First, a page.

Genua in a bottle

The best of what Genoa has to offer, is also captured in a bottle. The city has its own scent. Acqua di Genova was created in 1853 for The House of Savoy by the famous Genoese distiller and perfumer Stefano Frecceri. The scent soon became the 'go-to' perfume of any local with prestige. In fact, it even became a favourite among European royal families. Illustrious figures such as Count Camillo Benso di Cavour and Constantino Nigro, the former secretary of state, also were big fans. King Vittorio Emanuele || was so impressed by the Acqua di Genova that he turned the perfume and the creative mind behind it into court suppliers in 1866.

The combination of fresh and timeless ingredients still make this fragrance a sought-after unisex cologne today. The fact that Virginia Oldoini, Contessi di Castiglione - the mistress of French Emperor Napoleon - labelled one of the most beautiful women in Europe at the time - also loved Acqua di Genova, gives the fragrance an even more mythical character.

And so, on the last afternoon of my stay in Genoa, I went to the charming and especially small-scale perfume shop 'Charme' where an equally charming elderly couple ran the business. I sprayed twice and I was sold. To the smell, but actually to everything in Genoa. Or how a cloud of perfume reminded me of the beautiful memories of the past 48 hours here. I sprayed one more time so I wouldn't forget anything...


Where to stay

Virginia Rooms

If you come to Genoa by car, this is the ultimate address to stay. This apartment complex offers a private car park where you can park your car safely. A large part of the city is car-free. Virginia Rooms is located in the part of Genoa that is still accessible by car, at a walking distance from the city centre. Nearby and on foot to the centre, you will find numerous coffee bars where you can have breakfast.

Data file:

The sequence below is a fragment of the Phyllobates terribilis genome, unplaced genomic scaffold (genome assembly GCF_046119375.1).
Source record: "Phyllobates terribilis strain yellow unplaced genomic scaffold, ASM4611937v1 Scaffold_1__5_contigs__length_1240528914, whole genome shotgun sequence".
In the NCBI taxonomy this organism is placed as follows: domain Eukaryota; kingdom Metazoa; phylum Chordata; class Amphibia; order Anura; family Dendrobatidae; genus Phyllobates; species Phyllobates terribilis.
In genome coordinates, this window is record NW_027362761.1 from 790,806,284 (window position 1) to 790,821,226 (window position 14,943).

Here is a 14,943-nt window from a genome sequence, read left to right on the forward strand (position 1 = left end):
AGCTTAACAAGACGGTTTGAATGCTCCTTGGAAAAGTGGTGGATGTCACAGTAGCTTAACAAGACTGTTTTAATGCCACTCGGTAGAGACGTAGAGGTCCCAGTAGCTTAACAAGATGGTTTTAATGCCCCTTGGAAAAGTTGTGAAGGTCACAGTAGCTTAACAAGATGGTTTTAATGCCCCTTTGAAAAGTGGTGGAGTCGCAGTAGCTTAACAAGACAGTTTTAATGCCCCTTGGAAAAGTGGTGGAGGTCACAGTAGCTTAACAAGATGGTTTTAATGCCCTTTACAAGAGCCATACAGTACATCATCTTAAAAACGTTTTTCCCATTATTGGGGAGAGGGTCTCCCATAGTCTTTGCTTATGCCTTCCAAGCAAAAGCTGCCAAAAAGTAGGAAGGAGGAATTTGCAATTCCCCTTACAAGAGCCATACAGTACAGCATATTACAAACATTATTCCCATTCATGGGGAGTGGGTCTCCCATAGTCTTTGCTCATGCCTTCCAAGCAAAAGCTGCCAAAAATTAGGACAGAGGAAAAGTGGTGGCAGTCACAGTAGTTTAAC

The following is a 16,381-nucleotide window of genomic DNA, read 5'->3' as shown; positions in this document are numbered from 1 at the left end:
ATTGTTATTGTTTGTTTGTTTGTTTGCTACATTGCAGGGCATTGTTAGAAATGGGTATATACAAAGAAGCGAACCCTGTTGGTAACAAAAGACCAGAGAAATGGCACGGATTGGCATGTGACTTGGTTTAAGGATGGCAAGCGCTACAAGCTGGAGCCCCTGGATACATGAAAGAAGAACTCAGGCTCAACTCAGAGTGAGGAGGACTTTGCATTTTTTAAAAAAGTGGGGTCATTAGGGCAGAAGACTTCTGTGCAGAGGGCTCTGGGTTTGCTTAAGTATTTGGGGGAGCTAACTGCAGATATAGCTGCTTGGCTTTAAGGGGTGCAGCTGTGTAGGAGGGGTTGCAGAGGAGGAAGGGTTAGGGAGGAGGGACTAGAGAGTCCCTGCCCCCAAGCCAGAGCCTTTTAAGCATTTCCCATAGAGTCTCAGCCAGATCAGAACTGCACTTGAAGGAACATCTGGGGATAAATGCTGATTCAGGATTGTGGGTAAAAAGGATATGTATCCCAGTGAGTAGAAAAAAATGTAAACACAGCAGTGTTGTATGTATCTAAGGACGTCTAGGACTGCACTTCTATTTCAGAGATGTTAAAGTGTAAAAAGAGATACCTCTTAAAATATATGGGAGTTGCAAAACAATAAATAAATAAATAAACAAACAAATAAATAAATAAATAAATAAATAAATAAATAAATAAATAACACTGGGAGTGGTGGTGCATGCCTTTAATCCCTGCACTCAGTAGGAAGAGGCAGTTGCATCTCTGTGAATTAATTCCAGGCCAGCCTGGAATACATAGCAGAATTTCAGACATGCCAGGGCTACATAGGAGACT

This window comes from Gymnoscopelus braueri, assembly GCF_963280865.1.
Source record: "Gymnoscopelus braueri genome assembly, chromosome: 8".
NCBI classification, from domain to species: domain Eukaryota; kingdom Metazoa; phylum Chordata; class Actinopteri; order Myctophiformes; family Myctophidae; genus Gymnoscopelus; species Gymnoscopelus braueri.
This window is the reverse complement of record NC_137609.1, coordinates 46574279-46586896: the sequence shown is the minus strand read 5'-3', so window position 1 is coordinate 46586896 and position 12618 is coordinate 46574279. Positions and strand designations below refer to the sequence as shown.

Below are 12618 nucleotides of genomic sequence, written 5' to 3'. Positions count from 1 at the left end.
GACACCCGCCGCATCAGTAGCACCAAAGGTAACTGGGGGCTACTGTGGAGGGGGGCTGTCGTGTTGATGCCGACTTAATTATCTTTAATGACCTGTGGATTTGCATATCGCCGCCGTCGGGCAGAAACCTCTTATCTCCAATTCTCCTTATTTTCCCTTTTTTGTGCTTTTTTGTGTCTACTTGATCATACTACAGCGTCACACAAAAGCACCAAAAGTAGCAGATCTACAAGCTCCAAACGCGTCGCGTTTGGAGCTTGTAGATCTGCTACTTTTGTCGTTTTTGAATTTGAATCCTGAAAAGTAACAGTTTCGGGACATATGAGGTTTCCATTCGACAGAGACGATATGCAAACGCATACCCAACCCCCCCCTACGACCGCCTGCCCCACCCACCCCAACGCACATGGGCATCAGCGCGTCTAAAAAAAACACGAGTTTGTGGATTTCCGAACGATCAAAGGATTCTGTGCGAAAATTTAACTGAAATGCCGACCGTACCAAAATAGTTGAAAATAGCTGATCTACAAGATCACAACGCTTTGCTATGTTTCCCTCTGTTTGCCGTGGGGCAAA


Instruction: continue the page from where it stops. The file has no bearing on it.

From 65 euro for a standard room.

Hotel Le Nuvole

If I had not travelled to Genoa by car, but by train or plane, I would probably have chosen Le Nuvole. This large medieval mansion in the heart of Genoa was transformed into a stylish boutique hotel with an excellent price/quality ratio.

Different formulas possible from 75 euros.

Where to eat

Le Rune

Little tucked away, cosy restaurant with different dining areas where you get top quality for a reasonable price. Very tasty foccacia to accompany the aperitif, otherwise a very tasty regional cuisine with extra attention to fish and seafood. If the risotto with beets and fresh truffle is still on the menu: highly recommended!


Tucked away in a dark alley and although a bit oddly decorated, it is still an absolute must from a culinary point of view. Ligurian cuisine with an international touch. The tone is set right from the start with various homemade types of bread.

You can find tasty focaccia all over the city. My favourites were:

Foccacia e dintorni

Panificio Patrone

For a delicious cup of specialty coffee:


U Gelato du Caruggiu

The best ice-cream stalls are the ones you accidentaly walk by in Genova. No loud neon signs luring you in. U Gelato du Caruggiu literally means "an ice cream in the alley" and if you don't pay attention you will indeed walk right past this ice cream parlour. Sorbet with sage and lemon, Greek yoghurt with honey, rosemary with amaretti biscuits, Fior di Latte and violet. These are just some of the unique, delicious flavours you can get here.


Cremeria Buonafede

Cremeria Buonafede is also one of those ice-cream parlours where you just walk by if you don't pay attention. It is one of the oldest ice cream parlours in the city with some unique ice cream recipes that you won't find anywhere else. For example, the "Buonafede" is a cream-based ice cream, flavoured with Grand Marnier and finished with almond praline and candied orange peel!


Insider's tip: Genua with a view

The Italian poet Giorgio Caproni once wrote.

"When I decide

to go to heaven

I'll go in the elevator 

or Castelletto...' 

Ascensore Castelletto is a beautiful Art Nouveau lift that takes you to a balcony overlooking the historic centre. A 360° view over the city where the maze of alleys takes on another dimension. One minute a medieval tower screams for your attention, the other a baroque dome attracts stands out from the crowd.